A key factor impacting New Hampshire’s demographic and economic success is retaining and growing its population. What motivates people to move to New Hampshire is important to the state’s future and garners considerable policy attention. Much less consideration is given to retaining current residents. Yet on average, nearly 1.3 million New Hampshire residents do not migrate into or out of the state in a given year. Understanding why those residents stay in New Hampshire can be an important element of the state’s comprehensive development strategy.
In this brief, authors Kristine Bundschuh and Kenneth Johnson discuss the results of NH Granite State Polls conducted from 2010–2012 and 2018–2019 that asked a representative sample of over 3,300 established residents to share, in their own words, their top three reasons for staying in New Hampshire rather than moving to another state. They report that most long-term residents stay in New Hampshire for multiple reasons, rather than just one. People are most likely to stay for economic reasons, the physical environment, family, and the social atmosphere. Reasons to stay are interconnected, with people appreciating the overall experience of living in New Hampshire because of a combination of local benefits.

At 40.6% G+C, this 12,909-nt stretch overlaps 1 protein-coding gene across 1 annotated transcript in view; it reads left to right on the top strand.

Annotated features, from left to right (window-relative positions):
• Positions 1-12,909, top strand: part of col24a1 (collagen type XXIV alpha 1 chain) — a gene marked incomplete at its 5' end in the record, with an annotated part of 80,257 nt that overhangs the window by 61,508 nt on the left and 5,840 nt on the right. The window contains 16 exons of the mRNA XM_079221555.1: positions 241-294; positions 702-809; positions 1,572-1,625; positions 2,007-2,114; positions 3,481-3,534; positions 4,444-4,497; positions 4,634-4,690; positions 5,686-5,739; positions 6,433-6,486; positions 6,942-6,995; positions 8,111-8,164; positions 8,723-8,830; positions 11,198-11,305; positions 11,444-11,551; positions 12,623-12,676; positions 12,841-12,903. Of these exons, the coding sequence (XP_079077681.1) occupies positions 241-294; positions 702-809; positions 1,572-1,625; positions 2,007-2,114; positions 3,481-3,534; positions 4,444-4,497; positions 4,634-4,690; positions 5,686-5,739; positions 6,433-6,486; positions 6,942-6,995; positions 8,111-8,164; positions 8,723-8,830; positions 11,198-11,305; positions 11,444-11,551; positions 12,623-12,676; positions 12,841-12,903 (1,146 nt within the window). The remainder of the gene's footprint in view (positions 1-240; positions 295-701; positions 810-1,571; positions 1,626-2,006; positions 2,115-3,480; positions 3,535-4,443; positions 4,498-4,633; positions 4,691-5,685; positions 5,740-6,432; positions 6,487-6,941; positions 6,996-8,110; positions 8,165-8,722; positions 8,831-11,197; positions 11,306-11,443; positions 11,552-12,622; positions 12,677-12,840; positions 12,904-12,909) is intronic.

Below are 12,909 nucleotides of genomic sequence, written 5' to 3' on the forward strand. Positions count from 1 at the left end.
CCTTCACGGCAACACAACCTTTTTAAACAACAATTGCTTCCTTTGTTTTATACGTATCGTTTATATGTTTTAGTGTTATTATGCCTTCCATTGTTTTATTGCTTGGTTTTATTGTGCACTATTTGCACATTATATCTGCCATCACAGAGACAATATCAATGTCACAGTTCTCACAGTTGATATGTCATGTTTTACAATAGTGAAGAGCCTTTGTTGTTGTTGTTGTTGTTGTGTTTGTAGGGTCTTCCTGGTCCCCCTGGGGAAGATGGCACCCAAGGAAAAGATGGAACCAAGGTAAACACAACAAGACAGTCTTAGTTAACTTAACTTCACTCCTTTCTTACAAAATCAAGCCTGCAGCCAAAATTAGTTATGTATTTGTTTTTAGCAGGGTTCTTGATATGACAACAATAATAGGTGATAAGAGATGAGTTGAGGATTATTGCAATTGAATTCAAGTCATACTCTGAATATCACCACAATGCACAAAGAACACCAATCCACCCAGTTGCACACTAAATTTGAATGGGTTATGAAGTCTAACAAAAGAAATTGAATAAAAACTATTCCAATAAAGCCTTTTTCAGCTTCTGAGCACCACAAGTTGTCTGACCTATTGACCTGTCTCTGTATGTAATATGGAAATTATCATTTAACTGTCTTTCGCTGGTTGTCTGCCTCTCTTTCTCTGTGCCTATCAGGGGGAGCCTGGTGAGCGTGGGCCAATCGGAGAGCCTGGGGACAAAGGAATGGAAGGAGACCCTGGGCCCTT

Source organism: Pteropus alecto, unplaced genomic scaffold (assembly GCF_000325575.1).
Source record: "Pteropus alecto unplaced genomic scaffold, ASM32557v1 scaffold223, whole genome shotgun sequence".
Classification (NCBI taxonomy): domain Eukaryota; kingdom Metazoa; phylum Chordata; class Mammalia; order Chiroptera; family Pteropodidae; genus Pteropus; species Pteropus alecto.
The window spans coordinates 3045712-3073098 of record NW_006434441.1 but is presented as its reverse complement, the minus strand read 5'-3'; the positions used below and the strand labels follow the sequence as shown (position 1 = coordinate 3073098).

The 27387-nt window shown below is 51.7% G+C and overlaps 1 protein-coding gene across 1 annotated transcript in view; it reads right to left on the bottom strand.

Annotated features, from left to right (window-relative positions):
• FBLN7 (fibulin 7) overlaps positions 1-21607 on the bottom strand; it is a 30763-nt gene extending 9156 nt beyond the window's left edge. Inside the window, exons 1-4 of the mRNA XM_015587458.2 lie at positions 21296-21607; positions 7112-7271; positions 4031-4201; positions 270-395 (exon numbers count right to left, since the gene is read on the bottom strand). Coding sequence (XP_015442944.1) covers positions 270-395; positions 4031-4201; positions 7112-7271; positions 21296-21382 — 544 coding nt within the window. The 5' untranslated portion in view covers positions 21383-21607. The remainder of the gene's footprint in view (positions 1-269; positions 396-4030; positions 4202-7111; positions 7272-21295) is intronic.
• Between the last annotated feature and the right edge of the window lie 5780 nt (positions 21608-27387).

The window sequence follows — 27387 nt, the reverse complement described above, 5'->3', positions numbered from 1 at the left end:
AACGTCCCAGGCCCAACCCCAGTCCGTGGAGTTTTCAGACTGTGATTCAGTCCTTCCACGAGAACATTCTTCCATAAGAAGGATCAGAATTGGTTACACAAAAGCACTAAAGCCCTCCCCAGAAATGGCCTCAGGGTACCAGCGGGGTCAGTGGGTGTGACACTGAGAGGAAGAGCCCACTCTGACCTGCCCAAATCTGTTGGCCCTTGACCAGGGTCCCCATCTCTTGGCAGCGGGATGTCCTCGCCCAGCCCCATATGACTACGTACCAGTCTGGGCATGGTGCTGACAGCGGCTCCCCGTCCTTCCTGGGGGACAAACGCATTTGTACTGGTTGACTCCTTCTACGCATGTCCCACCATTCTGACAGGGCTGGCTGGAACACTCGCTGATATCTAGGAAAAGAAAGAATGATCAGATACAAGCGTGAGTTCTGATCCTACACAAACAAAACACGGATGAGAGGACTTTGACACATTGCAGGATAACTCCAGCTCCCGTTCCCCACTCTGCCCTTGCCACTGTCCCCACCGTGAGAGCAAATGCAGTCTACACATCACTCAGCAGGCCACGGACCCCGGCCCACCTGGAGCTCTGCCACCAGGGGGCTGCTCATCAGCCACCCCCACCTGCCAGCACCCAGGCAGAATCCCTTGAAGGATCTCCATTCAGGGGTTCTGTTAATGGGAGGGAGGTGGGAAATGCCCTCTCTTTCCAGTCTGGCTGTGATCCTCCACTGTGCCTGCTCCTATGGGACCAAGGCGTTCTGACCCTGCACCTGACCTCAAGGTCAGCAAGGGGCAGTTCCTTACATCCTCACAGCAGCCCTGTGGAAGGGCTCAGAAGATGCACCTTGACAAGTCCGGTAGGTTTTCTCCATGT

Given these findings, simple development strategies based on any one factor, like low taxes or stronger environmental laws, are unlikely to trigger substantial population retention alone. Rather, the multidimensional and interconnected reasons identified in the brief provide a roadmap for crafting programs and policies to maintain and enhance the state’s economic, social, and natural environment, both to retain more current residents and to attract new ones.
Carsey School of Public Policy
National Issue Brief No. 172
Durham, N.H. : Carsey School of Public Policy, University of New Hampshire
Bundschuh, Kristine and Johnson, Kenneth M., "Retaining Residents Is Important to New Hampshire's Future: Why Do People Stay?" (2023). The Carsey School of Public Policy at the Scholars' Repository. 464.
Copyright 2023. Carsey School of Public Policy. These materials may be used for the purposes of research, teaching, and private study. For all other uses, contact the copyright holder.